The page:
Monday, May 4, 2009

biomedicine Louis J. Sheehan, Esquire

As people wait expectantly for answers from John McCain and Barack Obama to the Science Debate ’08 questions, some clues of what might be coming can be gleaned from the senators’ answers to a written questionnaire sent the candidates by Research! America. This group bills itself as the nation's largest not-for-profit public education and advocacy alliance. It should be noted, however, that the Alexandria, Va.-based group has a definite bias. http://LOUIS2J2SHEEHAN.US It’s stated mission: “making research to improve health a higher national priority.”

Earlier this week, I spoke with Stacie M. Propst, the organization’s vice president for science policy and outreach about McCain and Obama. “There are some commonalities between the candidates that come through loud and clear,” she said. “Both would shift to a health-care system that addresses and preempts disease.” Both also value research as the foundation of innovation, back stem-cell research (though McCain with caveats), want to reform the H-1B visa program to allow in more non-immigrant foreign workers with specialty skills (that include but are not limited to engineering, mathematics, physical sciences and medicine), and favor digitizing medical records to streamline costs and limit medical errors.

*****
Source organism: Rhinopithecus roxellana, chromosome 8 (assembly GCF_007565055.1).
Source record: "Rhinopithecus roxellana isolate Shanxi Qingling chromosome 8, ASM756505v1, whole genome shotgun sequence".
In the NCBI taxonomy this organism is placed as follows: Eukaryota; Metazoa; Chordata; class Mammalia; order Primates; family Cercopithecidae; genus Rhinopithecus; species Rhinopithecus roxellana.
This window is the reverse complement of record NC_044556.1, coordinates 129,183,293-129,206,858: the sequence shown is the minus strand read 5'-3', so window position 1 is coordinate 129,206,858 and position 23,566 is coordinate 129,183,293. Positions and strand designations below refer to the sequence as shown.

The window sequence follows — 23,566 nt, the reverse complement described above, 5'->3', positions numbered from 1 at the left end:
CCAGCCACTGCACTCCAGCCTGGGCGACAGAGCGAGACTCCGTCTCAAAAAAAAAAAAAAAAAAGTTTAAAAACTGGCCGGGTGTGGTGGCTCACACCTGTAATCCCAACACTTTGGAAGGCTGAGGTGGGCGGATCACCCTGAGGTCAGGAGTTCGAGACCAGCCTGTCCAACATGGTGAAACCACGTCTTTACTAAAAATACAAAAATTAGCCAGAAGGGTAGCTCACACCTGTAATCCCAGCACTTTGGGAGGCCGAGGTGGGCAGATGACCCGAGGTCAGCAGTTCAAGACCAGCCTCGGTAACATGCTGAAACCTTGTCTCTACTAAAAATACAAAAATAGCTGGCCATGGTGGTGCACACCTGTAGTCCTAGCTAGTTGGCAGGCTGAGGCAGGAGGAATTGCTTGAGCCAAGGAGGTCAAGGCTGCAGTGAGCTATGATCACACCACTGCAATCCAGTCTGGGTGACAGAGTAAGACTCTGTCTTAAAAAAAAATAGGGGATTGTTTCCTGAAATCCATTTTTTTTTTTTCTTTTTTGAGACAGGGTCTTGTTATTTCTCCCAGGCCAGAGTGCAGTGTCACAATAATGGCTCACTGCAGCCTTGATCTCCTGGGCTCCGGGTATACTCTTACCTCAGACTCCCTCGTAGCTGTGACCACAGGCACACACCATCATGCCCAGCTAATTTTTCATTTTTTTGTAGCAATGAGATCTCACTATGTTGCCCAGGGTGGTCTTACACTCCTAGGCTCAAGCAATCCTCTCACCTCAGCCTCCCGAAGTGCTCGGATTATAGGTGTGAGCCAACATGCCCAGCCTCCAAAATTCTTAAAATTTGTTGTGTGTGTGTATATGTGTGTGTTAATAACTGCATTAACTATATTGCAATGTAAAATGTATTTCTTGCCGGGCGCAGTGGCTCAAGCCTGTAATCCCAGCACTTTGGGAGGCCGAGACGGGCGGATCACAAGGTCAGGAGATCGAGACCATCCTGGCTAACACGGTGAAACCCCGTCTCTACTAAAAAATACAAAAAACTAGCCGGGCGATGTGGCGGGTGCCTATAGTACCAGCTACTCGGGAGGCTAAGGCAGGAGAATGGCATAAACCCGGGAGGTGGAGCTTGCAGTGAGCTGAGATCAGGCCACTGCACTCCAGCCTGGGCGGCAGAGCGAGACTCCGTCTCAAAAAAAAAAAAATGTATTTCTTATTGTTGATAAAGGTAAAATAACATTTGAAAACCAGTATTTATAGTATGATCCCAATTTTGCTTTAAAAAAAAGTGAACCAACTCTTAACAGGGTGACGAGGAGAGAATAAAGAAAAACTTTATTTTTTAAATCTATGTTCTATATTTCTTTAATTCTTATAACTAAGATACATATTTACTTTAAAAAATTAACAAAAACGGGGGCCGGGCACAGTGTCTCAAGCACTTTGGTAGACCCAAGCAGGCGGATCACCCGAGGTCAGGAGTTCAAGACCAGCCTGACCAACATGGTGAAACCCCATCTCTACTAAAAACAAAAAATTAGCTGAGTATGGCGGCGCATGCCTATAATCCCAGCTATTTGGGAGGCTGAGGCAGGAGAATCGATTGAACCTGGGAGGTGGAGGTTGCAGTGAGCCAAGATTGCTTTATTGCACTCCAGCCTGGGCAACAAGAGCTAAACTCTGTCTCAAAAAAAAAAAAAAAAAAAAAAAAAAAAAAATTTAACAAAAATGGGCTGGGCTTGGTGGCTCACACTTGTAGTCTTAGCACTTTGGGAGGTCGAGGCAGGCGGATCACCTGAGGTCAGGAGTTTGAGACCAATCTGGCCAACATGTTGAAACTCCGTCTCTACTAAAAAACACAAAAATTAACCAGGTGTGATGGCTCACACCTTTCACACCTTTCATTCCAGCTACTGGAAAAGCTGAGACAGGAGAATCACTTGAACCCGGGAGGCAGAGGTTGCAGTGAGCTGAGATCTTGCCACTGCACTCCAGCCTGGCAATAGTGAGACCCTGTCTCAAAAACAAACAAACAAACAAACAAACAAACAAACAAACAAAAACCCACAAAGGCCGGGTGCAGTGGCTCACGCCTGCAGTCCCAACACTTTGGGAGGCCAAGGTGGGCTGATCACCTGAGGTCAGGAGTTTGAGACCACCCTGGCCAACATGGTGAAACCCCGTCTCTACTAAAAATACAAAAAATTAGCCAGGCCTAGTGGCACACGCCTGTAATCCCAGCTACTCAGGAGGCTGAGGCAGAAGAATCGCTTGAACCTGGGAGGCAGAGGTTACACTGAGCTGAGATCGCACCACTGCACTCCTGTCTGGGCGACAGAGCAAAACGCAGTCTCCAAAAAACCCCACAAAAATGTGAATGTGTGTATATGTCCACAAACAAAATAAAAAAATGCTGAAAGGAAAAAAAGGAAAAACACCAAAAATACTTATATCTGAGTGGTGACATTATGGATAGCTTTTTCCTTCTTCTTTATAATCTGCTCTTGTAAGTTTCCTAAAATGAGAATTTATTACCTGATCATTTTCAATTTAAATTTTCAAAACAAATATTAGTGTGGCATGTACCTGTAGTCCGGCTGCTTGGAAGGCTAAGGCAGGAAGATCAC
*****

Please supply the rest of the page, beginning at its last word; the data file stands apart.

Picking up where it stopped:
“We do a lot of opinion research,” Propst says, “and we started to see a trend emerge from the public — that although Americans say they would back a candidate who supports greater funding for research, they don’t actually know that much about the positions on this by their elected officials and candidates.”

Obama sent in his responses to Research! America’s 17 questions late last year. McCain’s answers arrived much later — this summer. Louis J. Sheehan, Esquire The group also has responses from Chuck O. Baldwin (the Constitution party candidate from Palmyra, N.Y.), Rep. Bob Barr (the Libertarian party candidate from Atlanta), Rep. Cynthia McKinney (the Green party candidate from Atlanta), and Ralph Nader (the Independent candidate from Washington, D.C.).

You can view the whole list of responses on the group’s website. Below, I’ve digested what seemed the salient elements of responses from Obama and McCain for people who are more generally interested in the research.

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